Discover how simulated systems, algorithms, and ‘noisy sensors’ could be the answer to autonomous aerial challenges.
The imminent boom in autonomous drone aircraft activity within the uncontrolled airspace under 400 feet is gearing up for significant traffic augmentation. Projections highlight that by 2027, the U.S. could see approximately 1 million commercial uncrewed aircraft systems (UAS) taking to the skies. These drones will be utilized for diverse operations, including package delivery, traffic analysis, and emergency response.
In response to this anticipated rise in drone traffic, a research team, at the Institute for Assured Autonomy’s Lanier Watkins and Louis Whitcomb, turned to artificial intelligence. Their mission is to devise a system that would seamlessly orchestrate drone traffic, integrating autonomous decision-making, and reducing human interference. Highlighting the vision behind the research, Watkins stated, “Our goal was to validate the capability of AI in safely managing large-scale drone operations.” The outcome? An innovative simulated system founded on autonomy algorithms, tailored to bolster the safety and scalability of UAS operations beneath the 400 feet mark.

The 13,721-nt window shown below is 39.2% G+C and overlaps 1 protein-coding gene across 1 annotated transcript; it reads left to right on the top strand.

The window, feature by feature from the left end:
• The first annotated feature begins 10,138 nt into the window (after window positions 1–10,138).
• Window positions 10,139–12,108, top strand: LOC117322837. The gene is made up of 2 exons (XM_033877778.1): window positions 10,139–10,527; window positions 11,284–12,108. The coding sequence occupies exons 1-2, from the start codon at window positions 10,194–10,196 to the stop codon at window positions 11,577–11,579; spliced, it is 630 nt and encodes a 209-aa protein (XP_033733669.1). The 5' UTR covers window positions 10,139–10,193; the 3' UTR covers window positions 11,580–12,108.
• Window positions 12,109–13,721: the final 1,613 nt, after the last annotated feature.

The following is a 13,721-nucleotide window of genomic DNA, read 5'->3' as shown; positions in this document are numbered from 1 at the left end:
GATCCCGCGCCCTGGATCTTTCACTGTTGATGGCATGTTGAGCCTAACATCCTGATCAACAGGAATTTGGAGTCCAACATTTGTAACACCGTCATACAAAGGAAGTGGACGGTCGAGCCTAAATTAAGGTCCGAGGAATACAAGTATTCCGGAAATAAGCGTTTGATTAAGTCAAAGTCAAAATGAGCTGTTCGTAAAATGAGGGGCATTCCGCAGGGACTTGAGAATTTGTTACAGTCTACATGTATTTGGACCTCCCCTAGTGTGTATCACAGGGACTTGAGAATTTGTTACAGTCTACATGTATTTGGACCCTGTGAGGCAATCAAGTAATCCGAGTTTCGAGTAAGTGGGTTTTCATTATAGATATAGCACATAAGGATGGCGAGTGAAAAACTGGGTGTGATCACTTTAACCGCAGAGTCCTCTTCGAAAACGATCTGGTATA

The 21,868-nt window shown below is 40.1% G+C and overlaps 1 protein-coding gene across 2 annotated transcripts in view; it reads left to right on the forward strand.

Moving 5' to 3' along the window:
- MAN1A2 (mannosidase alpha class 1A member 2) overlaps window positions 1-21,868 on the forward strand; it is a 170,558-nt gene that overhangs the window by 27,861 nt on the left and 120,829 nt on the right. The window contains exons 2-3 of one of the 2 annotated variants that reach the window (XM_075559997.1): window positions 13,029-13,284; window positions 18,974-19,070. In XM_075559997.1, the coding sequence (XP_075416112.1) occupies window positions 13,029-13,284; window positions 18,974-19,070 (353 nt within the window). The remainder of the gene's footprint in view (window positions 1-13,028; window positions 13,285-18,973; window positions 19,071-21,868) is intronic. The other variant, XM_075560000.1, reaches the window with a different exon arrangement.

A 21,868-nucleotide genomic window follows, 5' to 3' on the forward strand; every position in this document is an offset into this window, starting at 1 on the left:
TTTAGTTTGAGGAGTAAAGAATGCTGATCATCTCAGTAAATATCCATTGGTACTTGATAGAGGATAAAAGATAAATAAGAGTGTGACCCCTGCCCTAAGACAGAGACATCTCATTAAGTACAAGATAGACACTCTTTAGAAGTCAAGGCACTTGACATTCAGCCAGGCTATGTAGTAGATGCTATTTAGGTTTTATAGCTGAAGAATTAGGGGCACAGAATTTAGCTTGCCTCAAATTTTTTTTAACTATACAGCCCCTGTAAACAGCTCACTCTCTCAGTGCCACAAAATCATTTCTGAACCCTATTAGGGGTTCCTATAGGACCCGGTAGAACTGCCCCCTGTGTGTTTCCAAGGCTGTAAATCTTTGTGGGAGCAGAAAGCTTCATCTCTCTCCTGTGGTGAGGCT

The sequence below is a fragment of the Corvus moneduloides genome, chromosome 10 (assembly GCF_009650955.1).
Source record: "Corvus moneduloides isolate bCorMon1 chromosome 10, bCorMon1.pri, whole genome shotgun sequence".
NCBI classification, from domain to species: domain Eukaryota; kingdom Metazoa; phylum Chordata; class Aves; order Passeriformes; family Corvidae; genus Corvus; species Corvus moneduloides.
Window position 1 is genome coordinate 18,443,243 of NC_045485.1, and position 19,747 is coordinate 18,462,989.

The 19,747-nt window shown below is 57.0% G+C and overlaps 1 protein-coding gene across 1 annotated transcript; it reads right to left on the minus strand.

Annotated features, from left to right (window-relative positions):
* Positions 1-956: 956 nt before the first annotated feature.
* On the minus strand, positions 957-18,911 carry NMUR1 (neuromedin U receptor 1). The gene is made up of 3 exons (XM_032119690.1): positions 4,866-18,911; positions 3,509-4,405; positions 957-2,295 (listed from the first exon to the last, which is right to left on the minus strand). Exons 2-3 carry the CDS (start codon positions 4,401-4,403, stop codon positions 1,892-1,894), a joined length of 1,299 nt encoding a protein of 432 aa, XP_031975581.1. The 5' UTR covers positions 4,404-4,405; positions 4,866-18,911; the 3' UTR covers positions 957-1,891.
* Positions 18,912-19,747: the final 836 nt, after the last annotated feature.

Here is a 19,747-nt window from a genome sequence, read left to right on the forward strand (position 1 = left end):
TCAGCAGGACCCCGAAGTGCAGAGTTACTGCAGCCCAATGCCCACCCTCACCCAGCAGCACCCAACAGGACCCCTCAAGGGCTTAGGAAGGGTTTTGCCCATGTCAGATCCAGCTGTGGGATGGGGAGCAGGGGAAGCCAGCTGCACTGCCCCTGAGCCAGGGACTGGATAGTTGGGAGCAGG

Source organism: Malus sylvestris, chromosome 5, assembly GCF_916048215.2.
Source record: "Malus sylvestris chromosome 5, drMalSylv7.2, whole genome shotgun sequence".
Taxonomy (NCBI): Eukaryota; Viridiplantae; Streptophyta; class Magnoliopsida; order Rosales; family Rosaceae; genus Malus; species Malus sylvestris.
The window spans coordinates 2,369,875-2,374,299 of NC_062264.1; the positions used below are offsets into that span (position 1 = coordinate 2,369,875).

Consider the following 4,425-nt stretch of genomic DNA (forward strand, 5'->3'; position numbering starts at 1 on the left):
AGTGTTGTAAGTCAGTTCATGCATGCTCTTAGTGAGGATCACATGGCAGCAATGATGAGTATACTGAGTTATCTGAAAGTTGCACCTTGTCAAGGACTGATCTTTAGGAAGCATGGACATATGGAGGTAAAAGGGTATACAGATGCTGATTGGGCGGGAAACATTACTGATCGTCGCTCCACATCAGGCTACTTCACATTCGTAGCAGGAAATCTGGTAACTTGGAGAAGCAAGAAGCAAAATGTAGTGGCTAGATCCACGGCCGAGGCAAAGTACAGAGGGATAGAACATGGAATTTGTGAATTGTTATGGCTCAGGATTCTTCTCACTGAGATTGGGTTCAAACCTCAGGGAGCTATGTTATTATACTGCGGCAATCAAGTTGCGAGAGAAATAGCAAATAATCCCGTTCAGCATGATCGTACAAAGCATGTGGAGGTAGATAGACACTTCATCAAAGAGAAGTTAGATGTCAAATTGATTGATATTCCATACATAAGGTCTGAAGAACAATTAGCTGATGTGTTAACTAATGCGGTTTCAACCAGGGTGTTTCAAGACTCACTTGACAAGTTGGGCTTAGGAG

The study involved simulating a 3D airspace and probing the efficiency of autonomous algorithms. The research built upon prior knowledge that collision avoidance algorithms significantly curtail accidents. By integrating strategic deconfliction algorithms, which optimize traffic flow, the system almost eradicated airspace mishaps. The team added layers of realism to the simulation. Incorporating “noisy sensors” simulated real-world unpredictability, enhancing system adaptability. Meanwhile, a “fuzzy interference system” was deployed to gauge risk factors for drones based on various criteria. Such facets equipped the system to autonomously avert collisions. The researchers have evaluated diverse scenarios, even those with ‘rogue drones’ and the findings are optimistic.
The next research phase aims to infuse more real-world variables, like weather challenges, into the simulations. As Watkins underscored, the study draws upon over twenty years of dedicated research at the Johns Hopkins University Applied Physics Laboratory, aiming to augment the safety quotient of the U.S.’s National Airspace System. The research provides valuable insights into how autonomy algorithms can navigate 3D-simulated airspace amidst uncertainties. The study accentuates the importance of ongoing monitoring of these algorithms to guarantee their unerring performance.